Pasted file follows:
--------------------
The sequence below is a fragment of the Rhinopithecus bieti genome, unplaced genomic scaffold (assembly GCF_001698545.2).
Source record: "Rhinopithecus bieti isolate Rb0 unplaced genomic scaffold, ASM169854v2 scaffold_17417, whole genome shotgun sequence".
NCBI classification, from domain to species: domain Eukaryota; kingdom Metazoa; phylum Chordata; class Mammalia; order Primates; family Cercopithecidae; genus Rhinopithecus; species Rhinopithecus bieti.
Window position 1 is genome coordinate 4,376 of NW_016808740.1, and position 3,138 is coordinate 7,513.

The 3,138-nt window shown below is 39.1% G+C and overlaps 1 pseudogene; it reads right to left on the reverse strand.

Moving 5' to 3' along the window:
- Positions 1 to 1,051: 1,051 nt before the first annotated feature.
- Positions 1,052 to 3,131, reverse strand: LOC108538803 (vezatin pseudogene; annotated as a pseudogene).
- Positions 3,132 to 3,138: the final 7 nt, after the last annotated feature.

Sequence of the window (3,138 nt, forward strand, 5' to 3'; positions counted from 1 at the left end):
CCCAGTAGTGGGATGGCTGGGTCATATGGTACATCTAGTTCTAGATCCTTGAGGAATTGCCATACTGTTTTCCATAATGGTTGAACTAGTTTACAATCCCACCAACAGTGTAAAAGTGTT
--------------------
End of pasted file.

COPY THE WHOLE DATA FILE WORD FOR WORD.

The sequence below is a fragment of the Rhinopithecus bieti genome, unplaced genomic scaffold (assembly GCF_001698545.2).
Source record: "Rhinopithecus bieti isolate Rb0 unplaced genomic scaffold, ASM169854v2 scaffold_17417, whole genome shotgun sequence".
NCBI classification, from domain to species: domain Eukaryota; kingdom Metazoa; phylum Chordata; class Mammalia; order Primates; family Cercopithecidae; genus Rhinopithecus; species Rhinopithecus bieti.
Window position 1 is genome coordinate 4,376 of NW_016808740.1, and position 3,138 is coordinate 7,513.

The 3,138-nt window shown below is 39.1% G+C and overlaps 1 pseudogene; it reads right to left on the reverse strand.

Moving 5' to 3' along the window:
- Positions 1 to 1,051: 1,051 nt before the first annotated feature.
- Positions 1,052 to 3,131, reverse strand: LOC108538803 (vezatin pseudogene; annotated as a pseudogene).
- Positions 3,132 to 3,138: the final 7 nt, after the last annotated feature.

Sequence of the window (3,138 nt, forward strand, 5' to 3'; positions counted from 1 at the left end):
CCCAGTAGTGGGATGGCTGGGTCATATGGTACATCTAGTTCTAGATCCTTGAGGAATTGCCATACTGTTTTCCATAATGGTTGAACTAGTTTACAATCCCACCAACAGTGTAAAAGTGTT